Results A total of 146 institutions had faculties of biomedical sciences, and 92 had eligible guidelines available for review. Traditional criteria of peer reviewed publications, authorship order, journal impact factor, grant funding, and national or international reputation were mentioned in 95% (n=87), 37% (34), 28% (26), 67% (62), and 48% (44) of the guidelines, respectively. Conversely, among non-traditional criteria, only citations (any mention in 26%; n=24) and accommodations for employment leave (37%; 34) were relatively commonly mentioned. Mention of alternative metrics for sharing research (3%; n=3) and data sharing (1%; 1) was rare, and three criteria (publishing in open access mediums, registering research, and adhering to reporting guidelines) were not found in any guidelines reviewed. Among guidelines for assessing promotion to full professor, traditional criteria were more commonly reported than non-traditional criteria (traditional criteria 54.2%, non-traditional items 9.5%; mean difference 44.8%, 95% confidence interval 39.6% to 50.0%; P=0.001). Notable differences were observed across continents in whether guidelines were accessible (Australia 100% (6/6), North America 97% (28/29), Europe 50% (27/54), Asia 58% (29/50), South America 17% (1/6)), with more subtle differences in the use of specific criteria.
Conclusions This study shows that the evaluation of scientists emphasises traditional criteria as opposed to non-traditional criteria. This may reinforce research practices that are known to be problematic while insufficiently supporting the conduct of better quality research and open science. Institutions should consider incentivising non-traditional criteria.
“How does the current reward system reflect how we value research? Is a reform of this system necessary to encourage researchers to engage in open science activities? How do current and proposed reward systems support early career researchers?
Questions on how academics’ careers and contributions are assessed and valued are under discussion. This webinar brings together a panel of experts on open science and career assessment to focus on the current reward system and the potential for its reform. This promises to be a lively exchange of ideas between representatives of Eurodoc, Young Academy of Europe, Marie Curie Alumni Association, and Elsevier. The aim is to gain a deeper understanding of possible changes to how we consider academic value, retain mobility internationally and beyond academia, and create incentives for open science activities….”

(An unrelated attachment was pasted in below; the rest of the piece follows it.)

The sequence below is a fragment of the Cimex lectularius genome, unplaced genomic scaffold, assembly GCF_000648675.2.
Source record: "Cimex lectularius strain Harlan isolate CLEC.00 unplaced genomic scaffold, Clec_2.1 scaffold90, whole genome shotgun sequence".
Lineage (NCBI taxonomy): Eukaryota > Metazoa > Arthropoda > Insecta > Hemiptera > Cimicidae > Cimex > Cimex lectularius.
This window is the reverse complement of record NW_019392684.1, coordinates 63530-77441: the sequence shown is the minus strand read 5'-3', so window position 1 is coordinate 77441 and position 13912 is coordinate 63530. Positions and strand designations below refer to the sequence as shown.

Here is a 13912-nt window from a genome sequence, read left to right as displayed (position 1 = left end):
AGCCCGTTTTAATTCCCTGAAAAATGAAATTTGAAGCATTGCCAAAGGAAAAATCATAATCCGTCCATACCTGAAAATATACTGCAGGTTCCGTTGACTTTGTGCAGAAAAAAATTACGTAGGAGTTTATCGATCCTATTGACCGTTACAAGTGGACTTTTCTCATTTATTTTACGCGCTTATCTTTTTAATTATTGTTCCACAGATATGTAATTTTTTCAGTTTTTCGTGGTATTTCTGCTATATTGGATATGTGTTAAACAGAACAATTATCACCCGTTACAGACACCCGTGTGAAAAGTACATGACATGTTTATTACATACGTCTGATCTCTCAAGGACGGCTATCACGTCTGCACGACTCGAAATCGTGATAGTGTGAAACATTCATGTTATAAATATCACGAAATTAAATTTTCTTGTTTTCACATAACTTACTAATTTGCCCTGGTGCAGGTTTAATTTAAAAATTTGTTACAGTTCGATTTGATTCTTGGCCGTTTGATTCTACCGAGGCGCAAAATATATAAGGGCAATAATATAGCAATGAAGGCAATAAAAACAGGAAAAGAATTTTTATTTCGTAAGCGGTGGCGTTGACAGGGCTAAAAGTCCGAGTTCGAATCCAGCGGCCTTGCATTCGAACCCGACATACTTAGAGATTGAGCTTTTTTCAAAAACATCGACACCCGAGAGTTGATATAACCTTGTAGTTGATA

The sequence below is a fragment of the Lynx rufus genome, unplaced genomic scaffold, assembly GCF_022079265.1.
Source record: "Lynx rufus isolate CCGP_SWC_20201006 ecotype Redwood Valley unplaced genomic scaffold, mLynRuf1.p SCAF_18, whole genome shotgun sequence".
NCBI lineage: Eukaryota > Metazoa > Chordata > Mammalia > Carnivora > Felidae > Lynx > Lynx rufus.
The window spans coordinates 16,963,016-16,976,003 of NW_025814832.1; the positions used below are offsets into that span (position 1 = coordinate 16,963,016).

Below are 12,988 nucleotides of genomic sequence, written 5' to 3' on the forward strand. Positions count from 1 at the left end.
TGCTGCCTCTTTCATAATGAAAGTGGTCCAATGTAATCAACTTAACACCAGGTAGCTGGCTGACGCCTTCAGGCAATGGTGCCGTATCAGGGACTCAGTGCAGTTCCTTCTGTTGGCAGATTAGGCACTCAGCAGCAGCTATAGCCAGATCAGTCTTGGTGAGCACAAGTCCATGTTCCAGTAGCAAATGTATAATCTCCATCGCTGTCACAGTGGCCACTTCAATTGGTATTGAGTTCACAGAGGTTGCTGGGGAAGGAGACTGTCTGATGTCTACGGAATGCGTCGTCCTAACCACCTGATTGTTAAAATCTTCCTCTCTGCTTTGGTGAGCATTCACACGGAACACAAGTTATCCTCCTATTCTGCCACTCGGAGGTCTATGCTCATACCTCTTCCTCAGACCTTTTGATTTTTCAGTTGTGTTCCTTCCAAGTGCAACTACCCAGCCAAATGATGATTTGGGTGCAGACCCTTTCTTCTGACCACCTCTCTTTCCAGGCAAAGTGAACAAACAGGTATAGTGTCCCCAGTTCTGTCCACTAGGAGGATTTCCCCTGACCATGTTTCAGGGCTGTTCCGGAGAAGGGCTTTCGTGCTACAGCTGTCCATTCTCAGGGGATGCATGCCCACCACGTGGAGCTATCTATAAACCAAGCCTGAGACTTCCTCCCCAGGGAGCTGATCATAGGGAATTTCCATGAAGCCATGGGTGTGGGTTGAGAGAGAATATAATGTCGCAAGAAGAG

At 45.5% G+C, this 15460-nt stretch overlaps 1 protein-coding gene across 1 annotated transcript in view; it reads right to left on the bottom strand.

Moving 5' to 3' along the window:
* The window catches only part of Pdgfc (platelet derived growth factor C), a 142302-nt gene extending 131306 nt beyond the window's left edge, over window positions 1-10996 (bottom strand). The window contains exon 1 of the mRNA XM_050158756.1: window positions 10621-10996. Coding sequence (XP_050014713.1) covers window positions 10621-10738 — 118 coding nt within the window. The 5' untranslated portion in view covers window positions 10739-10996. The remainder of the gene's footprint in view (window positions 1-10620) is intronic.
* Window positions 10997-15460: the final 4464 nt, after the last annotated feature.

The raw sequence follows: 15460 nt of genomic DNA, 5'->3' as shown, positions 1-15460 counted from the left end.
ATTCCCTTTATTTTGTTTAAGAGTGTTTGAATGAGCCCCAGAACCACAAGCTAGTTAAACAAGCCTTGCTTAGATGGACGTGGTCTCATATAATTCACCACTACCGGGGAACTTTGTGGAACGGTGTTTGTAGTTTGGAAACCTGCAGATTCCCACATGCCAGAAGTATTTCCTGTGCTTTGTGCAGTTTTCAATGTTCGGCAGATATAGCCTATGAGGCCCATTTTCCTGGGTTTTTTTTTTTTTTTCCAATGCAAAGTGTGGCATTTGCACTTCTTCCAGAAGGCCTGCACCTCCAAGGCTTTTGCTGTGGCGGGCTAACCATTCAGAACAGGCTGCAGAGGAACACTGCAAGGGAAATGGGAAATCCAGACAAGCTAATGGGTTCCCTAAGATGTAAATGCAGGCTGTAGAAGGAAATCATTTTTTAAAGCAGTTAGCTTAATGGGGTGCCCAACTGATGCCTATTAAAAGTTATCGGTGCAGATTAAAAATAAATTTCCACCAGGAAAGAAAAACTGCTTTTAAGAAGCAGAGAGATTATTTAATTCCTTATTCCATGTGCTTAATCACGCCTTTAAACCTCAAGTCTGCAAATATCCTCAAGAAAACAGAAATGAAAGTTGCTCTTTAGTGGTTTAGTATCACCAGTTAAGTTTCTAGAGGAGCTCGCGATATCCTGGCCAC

“A radical reform of research evaluation and funding in China was recently launched in two prescriptive policy documents published by the Ministry of Science and Technology and the Ministry of Education. China now moves from a strong focus on Web of Science-based indicators towards a more balanced combination of qualitative and quantitative research evaluation, with one third of all publications to be oriented towards domestic journals. Universities are urged to implement the policy locally by the end of July at the latest. How to do it, and the possible consequences, have aroused intense discussion among Chinese academics and gained worldwide attention and debate.
This change has not come out of the blue. In 2016, President Xi Jinping called for reform towards a more comprehensive evaluation system for individual researchers. Further, in 2018, a document issued by three ministries and two national central institutions specifically proposed moving away from the “Four only” phenomenon of recognising and rewarding “only papers, only titles, only diplomas and only awards”….
“One of the key components of academic career advancement are the review, promotion, and tenure (RPT) packets that are prepared by faculty on a regular basis as part of their standard performance evaluations. As such, the RPT process in general, and the guidelines that inform the content of RPT packets, are a natural place to effect change in academia. While this is true of many aspects of academic life, it is especially true of the changes needed for a greater opening of access to research (something both Canada and the US have been pushing for through federal policies and laws). This project examined the RPT process in the US and Canada with the goal of directly informing actions likely to translate into behavioural change and to a greater opening of research.
The project has already yielded several important findings, which have been disseminated through peer reviewed publications:
On the Public Dimensions of Faculty Work;
On the Use of the Journal Impact Factor; and
On the Perceptions of Faculty….”